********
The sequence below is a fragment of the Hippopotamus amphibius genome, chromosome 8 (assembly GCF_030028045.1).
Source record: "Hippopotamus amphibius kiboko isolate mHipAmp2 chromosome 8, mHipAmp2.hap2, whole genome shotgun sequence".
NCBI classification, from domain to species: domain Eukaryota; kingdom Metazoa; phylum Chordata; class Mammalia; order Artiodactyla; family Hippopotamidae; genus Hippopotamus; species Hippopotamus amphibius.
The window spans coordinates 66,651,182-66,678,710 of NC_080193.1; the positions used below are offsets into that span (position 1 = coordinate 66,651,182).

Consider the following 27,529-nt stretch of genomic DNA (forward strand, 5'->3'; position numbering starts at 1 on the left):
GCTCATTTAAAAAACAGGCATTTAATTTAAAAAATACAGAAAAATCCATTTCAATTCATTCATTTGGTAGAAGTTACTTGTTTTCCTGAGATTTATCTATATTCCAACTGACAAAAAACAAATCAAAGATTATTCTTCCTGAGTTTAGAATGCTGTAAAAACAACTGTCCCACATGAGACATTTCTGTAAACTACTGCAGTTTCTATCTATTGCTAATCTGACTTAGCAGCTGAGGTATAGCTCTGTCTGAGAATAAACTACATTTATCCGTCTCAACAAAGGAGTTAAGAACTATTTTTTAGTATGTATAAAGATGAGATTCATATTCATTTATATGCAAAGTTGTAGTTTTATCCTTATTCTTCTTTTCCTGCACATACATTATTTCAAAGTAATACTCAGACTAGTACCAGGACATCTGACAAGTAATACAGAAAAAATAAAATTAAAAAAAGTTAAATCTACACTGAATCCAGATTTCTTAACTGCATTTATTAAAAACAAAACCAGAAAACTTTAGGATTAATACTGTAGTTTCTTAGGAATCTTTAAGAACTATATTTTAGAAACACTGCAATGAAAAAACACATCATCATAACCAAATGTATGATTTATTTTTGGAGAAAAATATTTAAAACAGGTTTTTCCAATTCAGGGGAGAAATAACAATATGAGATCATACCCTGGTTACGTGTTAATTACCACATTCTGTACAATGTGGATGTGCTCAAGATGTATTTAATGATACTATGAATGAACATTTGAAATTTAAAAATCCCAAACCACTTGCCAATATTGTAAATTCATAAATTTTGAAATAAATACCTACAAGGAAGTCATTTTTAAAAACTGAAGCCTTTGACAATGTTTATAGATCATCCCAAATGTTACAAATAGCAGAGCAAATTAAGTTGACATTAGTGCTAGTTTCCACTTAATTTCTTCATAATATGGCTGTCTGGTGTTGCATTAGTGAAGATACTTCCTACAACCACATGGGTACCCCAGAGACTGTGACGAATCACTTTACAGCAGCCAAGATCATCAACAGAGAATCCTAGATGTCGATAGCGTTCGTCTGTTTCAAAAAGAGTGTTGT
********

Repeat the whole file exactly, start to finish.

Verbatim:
The sequence below is a fragment of the Hippopotamus amphibius genome, chromosome 8 (assembly GCF_030028045.1).
Source record: "Hippopotamus amphibius kiboko isolate mHipAmp2 chromosome 8, mHipAmp2.hap2, whole genome shotgun sequence".
NCBI classification, from domain to species: domain Eukaryota; kingdom Metazoa; phylum Chordata; class Mammalia; order Artiodactyla; family Hippopotamidae; genus Hippopotamus; species Hippopotamus amphibius.
The window spans coordinates 66,651,182-66,678,710 of NC_080193.1; the positions used below are offsets into that span (position 1 = coordinate 66,651,182).

Consider the following 27,529-nt stretch of genomic DNA (forward strand, 5'->3'; position numbering starts at 1 on the left):
GCTCATTTAAAAAACAGGCATTTAATTTAAAAAATACAGAAAAATCCATTTCAATTCATTCATTTGGTAGAAGTTACTTGTTTTCCTGAGATTTATCTATATTCCAACTGACAAAAAACAAATCAAAGATTATTCTTCCTGAGTTTAGAATGCTGTAAAAACAACTGTCCCACATGAGACATTTCTGTAAACTACTGCAGTTTCTATCTATTGCTAATCTGACTTAGCAGCTGAGGTATAGCTCTGTCTGAGAATAAACTACATTTATCCGTCTCAACAAAGGAGTTAAGAACTATTTTTTAGTATGTATAAAGATGAGATTCATATTCATTTATATGCAAAGTTGTAGTTTTATCCTTATTCTTCTTTTCCTGCACATACATTATTTCAAAGTAATACTCAGACTAGTACCAGGACATCTGACAAGTAATACAGAAAAAATAAAATTAAAAAAAGTTAAATCTACACTGAATCCAGATTTCTTAACTGCATTTATTAAAAACAAAACCAGAAAACTTTAGGATTAATACTGTAGTTTCTTAGGAATCTTTAAGAACTATATTTTAGAAACACTGCAATGAAAAAACACATCATCATAACCAAATGTATGATTTATTTTTGGAGAAAAATATTTAAAACAGGTTTTTCCAATTCAGGGGAGAAATAACAATATGAGATCATACCCTGGTTACGTGTTAATTACCACATTCTGTACAATGTGGATGTGCTCAAGATGTATTTAATGATACTATGAATGAACATTTGAAATTTAAAAATCCCAAACCACTTGCCAATATTGTAAATTCATAAATTTTGAAATAAATACCTACAAGGAAGTCATTTTTAAAAACTGAAGCCTTTGACAATGTTTATAGATCATCCCAAATGTTACAAATAGCAGAGCAAATTAAGTTGACATTAGTGCTAGTTTCCACTTAATTTCTTCATAATATGGCTGTCTGGTGTTGCATTAGTGAAGATACTTCCTACAACCACATGGGTACCCCAGAGACTGTGACGAATCACTTTACAGCAGCCAAGATCATCAACAGAGAATCCTAGATGTCGATAGCGTTCGTCTGTTTCAAAAAGAGTGTTGT